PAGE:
As published on Health News Digest
by Claudia I. Martinez, MD
As our awareness of new viruses and bacteria grows, so does our interest in protecting ourselves from their harms.
The onset of COVID-19 has had a significant impact on our lives, and for many, has dramatically affected physical, emotional and mental health. Feelings of stress, anxiety and isolation have disrupted fitness routines, careers, family life and -- in some cases -- changed overall perspectives about health and wellness. Overcoming hurdles related to this disruption in our everyday lives has been a tough hill to climb and many of us have not been able to get back on track with our goals.
As a physician, I have witnessed patients, friends and colleagues experience many personal, social and emotional setbacks as a result of the pandemic or other life challenges. And I’ve experienced these tumultuous times myself. Because before I was a doctor, I was a patient. During my first year of college, I was diagnosed with Chiari Malformation (a condition in which the lower part of the brain abnormally extends into the spinal canal) and Syringomyelia (the development of a fluid-filled cyst within the spinal cord). As a result of these health conditions -- instead of asserting my independence as a young adult and experiencing everything university had to offer -- I spent the better part of my early college years in and out of the hospital. I’ve had multiple brain surgeries, feeding tube surgeries, procedures, tests and suffered complications that temporarily prevented me from doing basic everyday activities, like walking, bathing, eating and dressing myself. During my undergraduate years and entrance into medical school, I had numerous people tell me to give up, quit school and not attempt to achieve the lofty goals I set out to accomplish. But having “doctor” in front of my name -- and specifically helping people during their most vulnerable times -- was always a dream of mine. So, despite everything I had going on with my health and the challenges I had to overcome on a daily basis, I was able to attend and complete medical school. I was forced to make adjustments, but I never wavered on the path to achieving my ultimate goal of becoming a physician. Today, I help care for individuals just like me, in the same hospital where I spent so much time as a patient.
Overcoming challenges or dealing with major life interruptions can be stressful and have both emotional and physical impacts. Fortunately, with the right tools in place, managing external and internal stressors does not always have to be an uphill battle. Whether you’re dealing with mental health or physical challenges related to COVID, or struggling with other hurdles in your life, there are ways to stay positive and motivated. Here are a few things that have helped me through my journey:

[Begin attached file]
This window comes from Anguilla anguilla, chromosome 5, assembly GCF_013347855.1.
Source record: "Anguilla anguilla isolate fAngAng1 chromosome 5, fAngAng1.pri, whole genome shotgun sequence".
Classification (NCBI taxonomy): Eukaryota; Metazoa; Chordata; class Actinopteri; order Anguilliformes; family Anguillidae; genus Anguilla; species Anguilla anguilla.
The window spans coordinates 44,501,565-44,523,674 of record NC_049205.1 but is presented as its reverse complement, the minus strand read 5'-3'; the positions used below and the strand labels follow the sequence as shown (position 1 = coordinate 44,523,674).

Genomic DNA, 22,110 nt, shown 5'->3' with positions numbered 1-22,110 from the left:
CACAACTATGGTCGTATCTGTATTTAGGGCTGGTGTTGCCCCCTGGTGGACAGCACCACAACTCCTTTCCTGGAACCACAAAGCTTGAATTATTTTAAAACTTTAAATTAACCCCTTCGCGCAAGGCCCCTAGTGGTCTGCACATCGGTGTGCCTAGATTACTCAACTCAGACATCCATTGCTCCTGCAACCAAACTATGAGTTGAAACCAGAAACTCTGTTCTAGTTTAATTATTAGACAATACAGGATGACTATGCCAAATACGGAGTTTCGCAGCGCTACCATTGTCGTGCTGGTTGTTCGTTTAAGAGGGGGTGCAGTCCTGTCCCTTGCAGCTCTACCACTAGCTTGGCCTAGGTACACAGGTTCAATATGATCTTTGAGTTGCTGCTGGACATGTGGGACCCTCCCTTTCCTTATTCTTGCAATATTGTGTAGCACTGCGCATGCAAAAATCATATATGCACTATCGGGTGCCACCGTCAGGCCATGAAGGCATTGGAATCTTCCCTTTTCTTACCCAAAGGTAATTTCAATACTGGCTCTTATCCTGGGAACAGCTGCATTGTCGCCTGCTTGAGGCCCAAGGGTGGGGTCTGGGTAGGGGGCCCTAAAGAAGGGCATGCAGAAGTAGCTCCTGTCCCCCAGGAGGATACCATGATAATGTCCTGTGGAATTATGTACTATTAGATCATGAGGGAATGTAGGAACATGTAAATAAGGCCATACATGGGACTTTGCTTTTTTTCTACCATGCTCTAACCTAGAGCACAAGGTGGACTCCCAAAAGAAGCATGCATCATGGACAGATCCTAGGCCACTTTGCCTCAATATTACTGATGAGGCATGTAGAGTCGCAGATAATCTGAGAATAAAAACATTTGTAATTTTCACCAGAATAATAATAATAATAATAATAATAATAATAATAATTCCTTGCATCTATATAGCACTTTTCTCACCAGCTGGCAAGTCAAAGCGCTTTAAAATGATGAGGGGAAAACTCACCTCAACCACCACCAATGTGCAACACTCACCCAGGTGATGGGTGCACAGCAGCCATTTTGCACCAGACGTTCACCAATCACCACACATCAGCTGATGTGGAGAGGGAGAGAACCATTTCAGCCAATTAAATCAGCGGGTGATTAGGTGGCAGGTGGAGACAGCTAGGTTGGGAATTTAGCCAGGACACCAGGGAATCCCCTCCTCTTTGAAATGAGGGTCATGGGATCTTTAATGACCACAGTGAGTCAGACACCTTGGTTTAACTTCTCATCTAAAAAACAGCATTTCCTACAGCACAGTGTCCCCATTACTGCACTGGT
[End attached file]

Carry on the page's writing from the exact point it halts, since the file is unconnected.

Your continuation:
Stay connected: Quality, meaningful personal relationships have the ability to improve mood and can provide necessary support during difficult times. Make sure you have friends and family close and communicate with them often. With my busy schedule, it is easy to lose track of time and isolate myself with work, but I make an effort to have dinner with my parents every other week. My husband and I love to spend weekend mornings together sitting outside, without electronics, and reflect on life. And every couple of months my group of friends -- most of whom I’ve known since elementary school -- tries to get together. Although it requires effort to maintain and consistently nourish friendships when everyone is busy, human connection is an important and critical part of managing our mental health.
Set goals: Setting goals can help refine focus, trigger new behaviors and maintain the momentum necessary to meet desired objectives. Goal setting is not only an important way to manage time and energy, but it can also improve mental health. I write every goal I have down on paper, and I don’t remove it until it is achieved. My goals can range from something as minor as “call to make a dentist appointment” to more ambitious goals, like “develop and execute a research project and submit for publication.” Writing it down helps clear my mind and seeing it everyday keeps me accountable. Crossing things off the list is a great feeling!
Learn and practice healthy habits: Taking care of your body from the inside out will help build a strong foundation that will make it easier to manage some of the physical demands related to stress. This means proper nutrition, staying hydrated and adequate rest. Listen to your body, and give it a break when needed. Eat whole foods and make sure you drink plenty of fluids. Since it’s not always easy to incorporate 8 glasses of water during the day, I use Hydralyte, a rehydration solution that hydrates 2-3 times faster than water alone. At one point during my rehabilitation, I was dependent on IV fluids through a port in my chest. The inclusion of Hydralyte gave me back my independence from the IV fluids -- and I still use it everyday.
Be flexible: No situation or feeling is forever. Learn to adjust and adapt to circumstances and modify behaviors accordingly. If I gave up every time someone told me that my health conditions would prevent me from ever effectively being able to take care of patients as a doctor, I would not be in the place I am today.
I still have days where I struggle with my health, and this definitely impacts my mood. And I have to remind myself that this is normal. Even in lieu of a significant or compelling life disruption or change, like COVID-19, there will be days where all of us will struggle to cope with difficulties. But with a positive mindset, the guidance and support of others and a focus on goals, it is possible to overcome challenges and look ahead to a more positive future.